Do I Have to Go to School to Receive the GI Bill?
Q: Do you have to go to school in order to receive the GI Bill? If so, how long until after I get out do I have to use it? I will be getting medically/honorably discharged at the end of 2010. If I use the GI Bill to pay for school, but my entire schooling is cheaper than the amount of my Bill, do I get any of the remaining balance? Thank you for your help.
A: It really depends on what you mean when you say “receive” the G.I. Bill. Your eligibility for the G.I. Bill comes from you serving in the military. To receive any education benefits in the form of pay, yes you have to go to school.
Being you are getting discharged at the end of this year, I’m assuming you are eligible for the Post 9/11 G.I. Bill. You have 15 years from your discharge date to use your G.I. Bill benefits.
Under that Bill, the VA pays your tuition and fees directly to your school, up to the in-state public school maximum for your state, and you would get a monthly housing allowance and up to $1,000 per year book stipend. Keep in mind, if you are still on active duty, taking online-only classes or going to school less than half-time, you won’t get the housing allowance.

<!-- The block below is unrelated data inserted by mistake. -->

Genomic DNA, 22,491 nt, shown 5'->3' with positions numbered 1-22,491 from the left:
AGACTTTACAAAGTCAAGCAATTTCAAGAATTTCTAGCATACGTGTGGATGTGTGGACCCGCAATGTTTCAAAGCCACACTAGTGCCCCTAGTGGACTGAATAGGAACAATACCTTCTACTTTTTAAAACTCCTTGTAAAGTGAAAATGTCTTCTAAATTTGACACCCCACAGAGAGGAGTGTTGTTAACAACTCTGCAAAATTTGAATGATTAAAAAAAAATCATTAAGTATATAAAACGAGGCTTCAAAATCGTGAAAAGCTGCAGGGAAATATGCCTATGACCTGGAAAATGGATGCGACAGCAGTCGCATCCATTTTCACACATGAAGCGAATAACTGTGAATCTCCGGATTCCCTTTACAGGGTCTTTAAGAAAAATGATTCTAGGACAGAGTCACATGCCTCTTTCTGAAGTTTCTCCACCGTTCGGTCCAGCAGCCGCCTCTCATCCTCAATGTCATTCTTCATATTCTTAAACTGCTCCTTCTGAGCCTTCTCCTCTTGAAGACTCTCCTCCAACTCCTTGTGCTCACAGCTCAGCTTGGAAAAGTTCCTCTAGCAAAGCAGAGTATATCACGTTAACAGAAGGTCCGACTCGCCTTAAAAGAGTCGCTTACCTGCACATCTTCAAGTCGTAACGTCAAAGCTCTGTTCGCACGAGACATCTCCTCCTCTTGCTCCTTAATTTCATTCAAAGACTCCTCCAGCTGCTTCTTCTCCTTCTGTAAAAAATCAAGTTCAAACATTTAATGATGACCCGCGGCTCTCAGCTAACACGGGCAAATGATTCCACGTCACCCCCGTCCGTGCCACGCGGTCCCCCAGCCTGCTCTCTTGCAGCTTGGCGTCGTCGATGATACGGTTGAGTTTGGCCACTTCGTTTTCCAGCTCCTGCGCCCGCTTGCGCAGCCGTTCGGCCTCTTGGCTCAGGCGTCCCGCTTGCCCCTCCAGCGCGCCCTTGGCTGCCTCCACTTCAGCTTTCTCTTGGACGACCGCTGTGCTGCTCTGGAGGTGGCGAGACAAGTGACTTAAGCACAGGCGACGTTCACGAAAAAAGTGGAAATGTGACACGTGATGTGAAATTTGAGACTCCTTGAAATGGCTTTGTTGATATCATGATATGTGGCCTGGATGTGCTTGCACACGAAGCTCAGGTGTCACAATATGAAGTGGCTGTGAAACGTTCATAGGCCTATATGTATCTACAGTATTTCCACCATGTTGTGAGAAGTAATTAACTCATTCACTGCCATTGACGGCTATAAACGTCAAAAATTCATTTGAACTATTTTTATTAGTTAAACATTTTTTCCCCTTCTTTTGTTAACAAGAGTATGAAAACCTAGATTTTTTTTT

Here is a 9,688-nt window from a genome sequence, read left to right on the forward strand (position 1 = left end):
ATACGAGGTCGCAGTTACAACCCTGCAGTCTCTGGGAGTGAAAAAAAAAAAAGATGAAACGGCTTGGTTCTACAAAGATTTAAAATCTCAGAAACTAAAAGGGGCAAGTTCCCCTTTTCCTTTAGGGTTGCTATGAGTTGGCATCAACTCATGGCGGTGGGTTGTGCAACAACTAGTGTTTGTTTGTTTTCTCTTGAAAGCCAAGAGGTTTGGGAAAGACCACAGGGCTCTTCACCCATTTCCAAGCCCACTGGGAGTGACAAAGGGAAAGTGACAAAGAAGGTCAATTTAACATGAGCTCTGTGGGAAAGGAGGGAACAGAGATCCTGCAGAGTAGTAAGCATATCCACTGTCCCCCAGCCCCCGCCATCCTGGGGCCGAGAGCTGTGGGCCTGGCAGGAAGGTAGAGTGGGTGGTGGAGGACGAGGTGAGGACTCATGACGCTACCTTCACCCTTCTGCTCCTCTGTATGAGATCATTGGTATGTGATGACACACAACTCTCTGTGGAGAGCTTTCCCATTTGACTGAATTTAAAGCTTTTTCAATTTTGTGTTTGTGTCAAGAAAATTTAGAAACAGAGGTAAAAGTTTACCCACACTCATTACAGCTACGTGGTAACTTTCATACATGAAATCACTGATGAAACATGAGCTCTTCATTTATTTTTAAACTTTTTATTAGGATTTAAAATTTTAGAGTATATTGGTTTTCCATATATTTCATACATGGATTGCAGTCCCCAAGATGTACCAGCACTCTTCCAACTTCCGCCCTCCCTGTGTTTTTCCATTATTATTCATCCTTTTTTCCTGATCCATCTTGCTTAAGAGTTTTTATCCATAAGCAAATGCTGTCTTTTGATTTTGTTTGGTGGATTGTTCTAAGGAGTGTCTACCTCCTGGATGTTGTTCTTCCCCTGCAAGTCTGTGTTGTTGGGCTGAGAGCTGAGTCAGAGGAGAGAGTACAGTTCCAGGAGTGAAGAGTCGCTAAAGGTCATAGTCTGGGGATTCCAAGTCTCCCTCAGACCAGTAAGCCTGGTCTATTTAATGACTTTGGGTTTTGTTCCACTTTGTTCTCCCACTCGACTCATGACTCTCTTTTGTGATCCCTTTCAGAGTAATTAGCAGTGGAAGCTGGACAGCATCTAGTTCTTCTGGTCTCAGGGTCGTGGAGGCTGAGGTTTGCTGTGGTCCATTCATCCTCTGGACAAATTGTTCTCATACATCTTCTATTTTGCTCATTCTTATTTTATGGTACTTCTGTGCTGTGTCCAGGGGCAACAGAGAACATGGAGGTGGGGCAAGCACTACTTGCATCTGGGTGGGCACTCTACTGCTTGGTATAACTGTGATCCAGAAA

To to answer your last question, I have to give explain how the Post 9/11 G.I. Bill works. Each state has their own maximum tuition and fees amount. The housing allowance is calculated based on the E-5-with-dependents rate for the zip code of your school, so there isn’t a fixed amount everyone gets like there was under the old Montgomery G.I. Bill. So no, you don’t get any remaining amount, because there isn’t any remaining amount. The VA might pay $12,000 per term for your course and pay $20,000 per term for someone else taking the same course as you, just at a college in a different location. It is all based on area cost-of-living expenses.